Adams is, right now, like the U.S. baseball star Joe DiMaggio. She has not lost in 56 straight meets.

Over the past two years, she has undergone four surgeries. She came to Monaco nursing the effects of work on a shoulder and an elbow, looking out not just toward 2015 but to Rio and the 2016 Olympics and the 2018 Commonwealth Games in Australia.

“It takes lots of guts, four operations, lots of pain, lots of suffering, but if you have the passion firing, it makes the difference,” she said, adding, “When you want to do something, it becomes easier for you.”

Adams is now 30. She also said, “I’m not 21 anymore. I have to manage these things. I have that fighting fire within me. I’m mentally strong and my pain threshold is high.”

Adams has long been an outspoken advocate for competing clean, and in an event marked by notorious episodes of doping. She has two Olympic golds, in 2008 and 2012; four outdoor world titles; and three world indoor golds.

“The only drugs I’m on is some kiwi fruit, some lamb from New Zealand and some cows,” she quipped. “And good genes.”

As an example: one of her many brothers, Steven, was a 2013 first-round draft pick by the Oklahoma City Thunder; he is currently averaging 8.1 points and 6.8 rebounds per game.

She also is an extraordinarily proud New Zealander, saying Friday, “We have four million people and 16 million sheep. Go Kiwis!”

Make no mistake: a focus of the IOC’s Agenda 2020 plan is a shift in the Olympic program from sports to events. The idea is to try to get new events in such as surfing, skateboarding, climbing. To do that, though, while keeping within the IOC’s self-proclaimed cap of 10,500 athletes is going to mean that cuts are going to have to come from somewhere, and that means track and field is going to be approached.

Race walking? For all those who consider it goofy: look at the diverse range of countries that have won medals or competed for real in just the past few editions of the Games, especially in the women's events; isn't the IOC purportedly big on universality? Was it mere coincidence that among the IAAF's Hall of Fame inductees Friday was the Polish race-walking star Robert Korzeniowski, winner of four Olympic gold medals and, at the world championships, three golds and a bronze?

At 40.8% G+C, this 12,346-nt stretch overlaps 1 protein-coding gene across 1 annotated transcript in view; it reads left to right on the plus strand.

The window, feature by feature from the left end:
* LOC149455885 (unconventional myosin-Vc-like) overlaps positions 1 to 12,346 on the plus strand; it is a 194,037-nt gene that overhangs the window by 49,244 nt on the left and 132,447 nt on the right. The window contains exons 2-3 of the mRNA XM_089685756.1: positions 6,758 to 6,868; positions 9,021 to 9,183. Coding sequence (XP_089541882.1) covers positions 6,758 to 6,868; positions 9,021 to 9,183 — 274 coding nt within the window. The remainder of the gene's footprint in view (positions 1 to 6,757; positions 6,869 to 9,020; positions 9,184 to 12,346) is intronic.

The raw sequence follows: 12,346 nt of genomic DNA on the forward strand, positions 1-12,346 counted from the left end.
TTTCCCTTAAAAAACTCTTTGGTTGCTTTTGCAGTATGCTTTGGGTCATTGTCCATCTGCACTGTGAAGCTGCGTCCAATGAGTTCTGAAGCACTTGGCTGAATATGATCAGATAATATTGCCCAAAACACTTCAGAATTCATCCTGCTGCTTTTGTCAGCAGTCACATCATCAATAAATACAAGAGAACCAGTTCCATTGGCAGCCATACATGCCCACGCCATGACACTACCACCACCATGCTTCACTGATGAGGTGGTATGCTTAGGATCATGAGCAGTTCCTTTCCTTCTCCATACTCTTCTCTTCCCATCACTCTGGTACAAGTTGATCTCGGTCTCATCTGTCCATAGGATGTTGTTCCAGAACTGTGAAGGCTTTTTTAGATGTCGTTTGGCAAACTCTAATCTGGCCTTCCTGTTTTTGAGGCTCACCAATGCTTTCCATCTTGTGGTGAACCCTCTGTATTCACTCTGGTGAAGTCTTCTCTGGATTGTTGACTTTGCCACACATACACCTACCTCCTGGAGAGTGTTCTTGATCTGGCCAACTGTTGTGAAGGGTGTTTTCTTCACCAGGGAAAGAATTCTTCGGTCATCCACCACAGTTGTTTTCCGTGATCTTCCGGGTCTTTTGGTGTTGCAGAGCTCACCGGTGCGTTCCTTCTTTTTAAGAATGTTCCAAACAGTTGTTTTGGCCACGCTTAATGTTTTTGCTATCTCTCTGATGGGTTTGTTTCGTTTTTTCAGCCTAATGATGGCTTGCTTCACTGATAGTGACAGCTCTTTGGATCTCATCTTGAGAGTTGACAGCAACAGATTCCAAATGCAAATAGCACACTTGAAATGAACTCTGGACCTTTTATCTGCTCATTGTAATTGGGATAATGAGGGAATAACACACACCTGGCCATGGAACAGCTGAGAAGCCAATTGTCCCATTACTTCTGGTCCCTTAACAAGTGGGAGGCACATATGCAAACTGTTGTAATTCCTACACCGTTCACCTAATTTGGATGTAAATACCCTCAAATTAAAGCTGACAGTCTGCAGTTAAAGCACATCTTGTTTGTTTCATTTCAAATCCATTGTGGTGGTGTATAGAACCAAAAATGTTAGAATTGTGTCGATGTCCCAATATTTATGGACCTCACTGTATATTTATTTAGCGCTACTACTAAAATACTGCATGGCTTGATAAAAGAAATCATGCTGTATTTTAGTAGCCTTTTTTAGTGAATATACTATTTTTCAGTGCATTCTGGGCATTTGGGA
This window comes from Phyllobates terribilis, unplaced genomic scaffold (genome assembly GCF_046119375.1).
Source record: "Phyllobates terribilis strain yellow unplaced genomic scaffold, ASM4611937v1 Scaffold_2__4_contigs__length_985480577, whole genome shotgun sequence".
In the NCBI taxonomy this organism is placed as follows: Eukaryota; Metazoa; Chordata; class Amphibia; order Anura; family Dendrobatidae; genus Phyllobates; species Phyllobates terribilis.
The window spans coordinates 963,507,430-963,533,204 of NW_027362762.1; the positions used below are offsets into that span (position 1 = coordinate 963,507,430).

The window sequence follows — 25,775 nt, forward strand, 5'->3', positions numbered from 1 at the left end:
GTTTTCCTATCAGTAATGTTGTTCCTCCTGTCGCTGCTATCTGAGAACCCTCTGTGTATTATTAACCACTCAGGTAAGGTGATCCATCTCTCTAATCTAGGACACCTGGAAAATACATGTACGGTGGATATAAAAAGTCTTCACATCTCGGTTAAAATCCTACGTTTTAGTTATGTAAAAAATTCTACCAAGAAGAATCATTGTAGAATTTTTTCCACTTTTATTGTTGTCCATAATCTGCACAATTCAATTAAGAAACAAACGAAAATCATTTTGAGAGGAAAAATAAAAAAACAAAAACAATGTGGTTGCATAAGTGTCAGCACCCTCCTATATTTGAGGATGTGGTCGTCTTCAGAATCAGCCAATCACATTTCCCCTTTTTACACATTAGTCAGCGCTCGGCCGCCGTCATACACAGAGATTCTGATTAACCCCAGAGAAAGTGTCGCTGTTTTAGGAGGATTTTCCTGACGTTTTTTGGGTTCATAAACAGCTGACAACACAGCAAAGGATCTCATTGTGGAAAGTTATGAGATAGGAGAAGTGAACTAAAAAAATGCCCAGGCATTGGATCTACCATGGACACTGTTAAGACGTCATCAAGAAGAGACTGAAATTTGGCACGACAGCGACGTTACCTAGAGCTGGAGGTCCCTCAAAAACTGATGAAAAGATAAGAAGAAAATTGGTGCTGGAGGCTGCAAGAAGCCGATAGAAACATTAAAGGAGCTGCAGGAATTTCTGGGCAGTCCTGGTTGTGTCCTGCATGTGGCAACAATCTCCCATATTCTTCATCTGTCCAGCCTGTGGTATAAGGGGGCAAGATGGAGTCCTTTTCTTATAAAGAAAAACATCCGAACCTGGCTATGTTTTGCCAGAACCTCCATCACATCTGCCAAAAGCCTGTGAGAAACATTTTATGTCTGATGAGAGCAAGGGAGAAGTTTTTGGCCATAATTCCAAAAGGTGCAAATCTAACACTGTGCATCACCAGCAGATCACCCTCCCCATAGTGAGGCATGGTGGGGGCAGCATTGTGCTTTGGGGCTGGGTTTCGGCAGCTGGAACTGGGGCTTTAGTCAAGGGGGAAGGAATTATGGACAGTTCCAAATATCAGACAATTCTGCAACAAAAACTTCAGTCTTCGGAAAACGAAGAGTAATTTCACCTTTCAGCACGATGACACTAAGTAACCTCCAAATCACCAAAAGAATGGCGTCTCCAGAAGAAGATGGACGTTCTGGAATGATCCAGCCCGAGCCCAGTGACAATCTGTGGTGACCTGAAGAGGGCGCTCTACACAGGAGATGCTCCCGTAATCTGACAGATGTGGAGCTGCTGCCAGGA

Hammer throw? What about tradition and history? In the Summer Games since 1900? What about IOC activist Koji Murofushi of Japan, the 2004 Athens gold medalist?

Shot put? Especially the women’s shot? Adams is in every regard a deserving IAAF athlete of the year winner in 2014. She was nominated for the same award in 2013, when the Jamaican sprinter Shelly-Ann Fraser-Pryce prevailed.

Again, looking toward the IOC’s vote on Agenda 2020 back here in Monaco in just two weeks, what  -- if anything -- is to be read into the selection of Valerie Adams as your 2014 IAAF female athlete of the year?

“It’s always difficult to compete against the glamor events on the track,” Adams said, adding of the throwers, “We train just as hard as everyone else,” and, “It’s not just a track event, it’s a track and field event.”

Diack may be 81 but many over the years have foundered in underestimating his political skill and resolve. Just moments before, he had said, “I always knew there were many challenges and many things to do.

“I am happy to say that I still have nine months to go. In the past I was counting years. Now I am even counting days. I soon will be transmitting my stick to somebody who will be able to carry it even better than me. This evening’s gala,” referring to the formal announcement of the winners, “must be beautiful for all those who love our sport.

“…This,” he said, “is what I wanted to say.”